I recently had the opportunity to interview Anne Powers, author of the recently published A Parcel of Ribbons – The Letters of an 18th Century family in London & Jamaica. Here is what Anne had to say –
As you researched the story of your ancestry was it always your intention to publish this as a book or did it just happen that way?
I had no idea that what I would find would be so interesting or worth writing a book about – but when I found the Lee letters I felt they deserved a wider audience. That’s how the book came about, and while I was working on it I felt I wanted to share my Jamaican research, so that was how the website was born.
What was the biggest surprise as you researched and wrote ‘A Parcel of Ribbons’?
The biggest surprise was discovering the connection with Jamaica. I had been searching for an ‘Indian Princess’ and had spent quite a lot of time looking at the Lee family of Virginia, searching for a family Pocahontas. I knew there was someone called Richard Lee in the family and I had found his Will which connected him to my mother’s great grandmother. Then I found his 1851 census entry. This was the first time place of birth was recorded and I was astonished to find he had been born in Jamaica in 1765. Had he not lived to such a great age I’d probably never have realised the family had been in Jamaica, nor that my ‘Indian Princess’ came from the West Indies.
Are there any tips you would like to share about the research or publishing stage of your book?
Most of my research has been done on the internet, or by contacting people directly. People are incredibly helpful when it comes to family history research and I wrote to a number of people along the lines of ‘You have no idea who I am, and do feel free to bin this letter, but….’. On numerous occasions people got back in touch, often to say they could not help, ‘But, do try my cousin so-and-so’. I always enclose a stamped self-addressed envelope and give full details of my email and phone so they can choose how to make contact.
Although so much material is now available on-line, including wonderful scanned images of parish registers and other documents, there are times when only an actual visit to see an original will do. The best advice I could give for that is to be sure you know in advance what you are looking for, that you have all your own id with you to register as a reader, and to allow plenty of time. We are so used to instant access on-line that sitting waiting 40 minutes for a document to be brought up can seem a slow process, especially if it is handed out one page at a time. Plan to have something else to be getting on with while you wait – even if it’s just grabbing a coffee!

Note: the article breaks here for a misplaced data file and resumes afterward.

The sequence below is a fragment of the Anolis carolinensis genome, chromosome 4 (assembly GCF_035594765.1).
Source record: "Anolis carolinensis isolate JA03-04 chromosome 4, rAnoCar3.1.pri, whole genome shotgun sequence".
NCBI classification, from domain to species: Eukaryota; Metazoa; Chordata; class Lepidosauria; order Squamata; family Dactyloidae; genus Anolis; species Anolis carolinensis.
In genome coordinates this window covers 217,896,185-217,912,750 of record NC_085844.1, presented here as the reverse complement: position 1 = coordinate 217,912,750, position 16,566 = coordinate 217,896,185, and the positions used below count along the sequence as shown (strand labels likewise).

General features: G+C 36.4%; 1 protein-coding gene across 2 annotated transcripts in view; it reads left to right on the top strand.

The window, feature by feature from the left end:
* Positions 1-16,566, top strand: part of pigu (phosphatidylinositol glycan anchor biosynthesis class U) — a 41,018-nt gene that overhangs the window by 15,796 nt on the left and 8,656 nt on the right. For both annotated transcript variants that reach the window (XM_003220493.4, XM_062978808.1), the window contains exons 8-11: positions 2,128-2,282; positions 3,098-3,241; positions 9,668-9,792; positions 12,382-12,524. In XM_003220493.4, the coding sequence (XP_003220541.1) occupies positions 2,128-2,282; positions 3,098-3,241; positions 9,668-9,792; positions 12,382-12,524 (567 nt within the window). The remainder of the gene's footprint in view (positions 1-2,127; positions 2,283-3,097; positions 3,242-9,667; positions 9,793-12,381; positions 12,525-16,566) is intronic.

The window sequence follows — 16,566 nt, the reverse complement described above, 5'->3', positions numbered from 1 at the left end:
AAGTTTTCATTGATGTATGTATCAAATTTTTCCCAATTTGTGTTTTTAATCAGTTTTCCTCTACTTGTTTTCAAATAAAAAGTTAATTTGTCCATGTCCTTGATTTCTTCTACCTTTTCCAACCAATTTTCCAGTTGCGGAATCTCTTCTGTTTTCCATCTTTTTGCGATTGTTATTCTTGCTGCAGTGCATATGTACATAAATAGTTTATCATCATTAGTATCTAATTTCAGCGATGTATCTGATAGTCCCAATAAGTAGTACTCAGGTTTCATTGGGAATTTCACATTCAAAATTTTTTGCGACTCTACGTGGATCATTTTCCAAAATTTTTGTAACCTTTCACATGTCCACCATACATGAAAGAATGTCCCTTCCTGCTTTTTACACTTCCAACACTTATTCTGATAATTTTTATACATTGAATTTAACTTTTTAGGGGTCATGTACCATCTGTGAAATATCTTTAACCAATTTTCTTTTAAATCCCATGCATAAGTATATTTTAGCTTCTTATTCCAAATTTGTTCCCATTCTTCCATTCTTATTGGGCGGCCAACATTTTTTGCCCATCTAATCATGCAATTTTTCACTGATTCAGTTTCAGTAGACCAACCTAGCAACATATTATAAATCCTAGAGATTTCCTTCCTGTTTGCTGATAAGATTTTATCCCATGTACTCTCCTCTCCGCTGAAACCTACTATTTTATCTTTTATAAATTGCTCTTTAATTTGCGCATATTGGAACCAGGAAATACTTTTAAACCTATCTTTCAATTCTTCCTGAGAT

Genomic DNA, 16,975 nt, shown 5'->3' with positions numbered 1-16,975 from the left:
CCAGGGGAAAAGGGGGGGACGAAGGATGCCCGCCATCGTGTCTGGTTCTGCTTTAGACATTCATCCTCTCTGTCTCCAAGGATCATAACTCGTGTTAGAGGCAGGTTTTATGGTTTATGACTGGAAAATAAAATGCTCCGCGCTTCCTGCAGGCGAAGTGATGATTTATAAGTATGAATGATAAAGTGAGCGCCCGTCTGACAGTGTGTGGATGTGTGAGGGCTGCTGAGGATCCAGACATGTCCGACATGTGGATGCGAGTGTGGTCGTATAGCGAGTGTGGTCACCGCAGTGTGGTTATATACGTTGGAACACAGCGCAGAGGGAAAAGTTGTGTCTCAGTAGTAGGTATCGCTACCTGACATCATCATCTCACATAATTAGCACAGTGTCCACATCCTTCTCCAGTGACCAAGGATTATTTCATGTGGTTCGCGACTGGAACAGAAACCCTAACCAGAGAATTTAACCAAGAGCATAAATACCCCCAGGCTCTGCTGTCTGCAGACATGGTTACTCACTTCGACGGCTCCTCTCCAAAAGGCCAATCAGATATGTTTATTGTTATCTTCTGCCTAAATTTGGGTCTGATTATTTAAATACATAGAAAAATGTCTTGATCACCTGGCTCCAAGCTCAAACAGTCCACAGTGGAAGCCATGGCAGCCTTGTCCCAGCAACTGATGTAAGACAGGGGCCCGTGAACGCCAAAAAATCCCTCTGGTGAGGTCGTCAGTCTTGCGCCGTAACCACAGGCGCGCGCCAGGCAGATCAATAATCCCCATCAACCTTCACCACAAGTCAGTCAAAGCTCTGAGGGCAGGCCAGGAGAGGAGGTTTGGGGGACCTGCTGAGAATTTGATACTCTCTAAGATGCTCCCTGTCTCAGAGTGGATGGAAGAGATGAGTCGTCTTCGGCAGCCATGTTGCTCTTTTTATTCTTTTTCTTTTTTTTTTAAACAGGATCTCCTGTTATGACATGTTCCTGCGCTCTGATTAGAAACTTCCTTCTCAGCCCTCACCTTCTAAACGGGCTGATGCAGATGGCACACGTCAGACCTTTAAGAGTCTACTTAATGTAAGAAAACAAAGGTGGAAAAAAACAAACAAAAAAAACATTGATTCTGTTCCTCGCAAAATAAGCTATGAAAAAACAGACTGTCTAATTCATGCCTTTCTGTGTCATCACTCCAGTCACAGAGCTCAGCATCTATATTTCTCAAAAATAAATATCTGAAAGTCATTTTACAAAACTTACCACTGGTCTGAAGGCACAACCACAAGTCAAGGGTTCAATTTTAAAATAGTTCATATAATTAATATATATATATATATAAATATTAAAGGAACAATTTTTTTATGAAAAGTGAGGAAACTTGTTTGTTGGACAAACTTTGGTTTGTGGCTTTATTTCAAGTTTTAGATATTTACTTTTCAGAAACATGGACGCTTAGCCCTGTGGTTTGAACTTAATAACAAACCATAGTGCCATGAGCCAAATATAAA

As for publishing, I decided to go down the print-on-demand route as it gave me full control – the down side of course is that you do have to do everything yourself which otherwise would be handled by an agent and a publisher. I am very happy with how the book has turned out – now I just have to hope others are too!
There are always stories that pop up on the fringes of what you are researching – which is why my ‘Jamaican Connections’ database on Ancestry now has over 5,500 individuals, and my family one is almost as big. I record lots of people who may not be of interest now, but who might be relevant one day. I am intrigued by the story of the Rooker family. Lydia Rooker is mentioned in my book as the ‘lady from Chelsea’ with a fortune, who married schoolmaster William Rothery. She had several sisters who made interesting marriages (one whose husband made his fortune in Jamaica) and a brother involved as a key witness in a court case concerning the murder of two little apprentice sisters. I’d like to find out more about them.
Set among the sugar plantations of Jamaica and the balls and masquerades of Georgian London the story is told by the Lee family in their own words. In 1749 thirteen year-old Robert Cooper Lee sailed to Jamaica taking a parcel of ribbons for sale. When his family was left all but penniless, Robert and his brothers forged new lives in Jamaica, fathered children with women who were the descendants of slaves and supported their sister left behind in England. Robert returned to London with his family in 1771. A prominent attorney, respected throughout Jamaica and among the West Indian lobby in London, he had built a fortune that enabled his children to mix with royalty. This remarkable collection of letters tells a story of triumph against adversity, of a family that suffered sickness, bankruptcy, sudden death, a clandestine marriage and an elopement. Through it all the bonds of family endured.
A Parcel of Ribbons – The Letters of an 18th Century family in London & Jamaica
was published in July 2012 and is available from HERE